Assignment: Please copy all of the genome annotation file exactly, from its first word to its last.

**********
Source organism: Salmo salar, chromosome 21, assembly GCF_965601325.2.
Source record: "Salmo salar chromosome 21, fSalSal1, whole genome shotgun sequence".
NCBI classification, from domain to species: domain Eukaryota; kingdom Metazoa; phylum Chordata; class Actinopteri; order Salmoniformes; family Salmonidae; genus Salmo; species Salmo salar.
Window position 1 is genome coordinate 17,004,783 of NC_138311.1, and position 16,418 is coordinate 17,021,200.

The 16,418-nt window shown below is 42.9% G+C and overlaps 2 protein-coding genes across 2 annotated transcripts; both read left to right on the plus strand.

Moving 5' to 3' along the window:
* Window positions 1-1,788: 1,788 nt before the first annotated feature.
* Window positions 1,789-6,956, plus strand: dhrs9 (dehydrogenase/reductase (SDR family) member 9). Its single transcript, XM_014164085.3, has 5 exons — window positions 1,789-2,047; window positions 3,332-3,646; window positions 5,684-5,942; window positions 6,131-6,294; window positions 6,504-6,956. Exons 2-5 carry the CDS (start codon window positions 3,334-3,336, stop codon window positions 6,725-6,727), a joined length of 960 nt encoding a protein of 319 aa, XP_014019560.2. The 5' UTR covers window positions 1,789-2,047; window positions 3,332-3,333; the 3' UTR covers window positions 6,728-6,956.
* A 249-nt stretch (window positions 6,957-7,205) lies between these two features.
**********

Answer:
Source organism: Salmo salar, chromosome 21, assembly GCF_965601325.2.
Source record: "Salmo salar chromosome 21, fSalSal1, whole genome shotgun sequence".
NCBI classification, from domain to species: domain Eukaryota; kingdom Metazoa; phylum Chordata; class Actinopteri; order Salmoniformes; family Salmonidae; genus Salmo; species Salmo salar.
Window position 1 is genome coordinate 17,004,783 of NC_138311.1, and position 16,418 is coordinate 17,021,200.

The 16,418-nt window shown below is 42.9% G+C and overlaps 2 protein-coding genes across 2 annotated transcripts; both read left to right on the plus strand.

Moving 5' to 3' along the window:
* Window positions 1-1,788: 1,788 nt before the first annotated feature.
* Window positions 1,789-6,956, plus strand: dhrs9 (dehydrogenase/reductase (SDR family) member 9). Its single transcript, XM_014164085.3, has 5 exons — window positions 1,789-2,047; window positions 3,332-3,646; window positions 5,684-5,942; window positions 6,131-6,294; window positions 6,504-6,956. Exons 2-5 carry the CDS (start codon window positions 3,334-3,336, stop codon window positions 6,725-6,727), a joined length of 960 nt encoding a protein of 319 aa, XP_014019560.2. The 5' UTR covers window positions 1,789-2,047; window positions 3,332-3,333; the 3' UTR covers window positions 6,728-6,956.
* A 249-nt stretch (window positions 6,957-7,205) lies between these two features.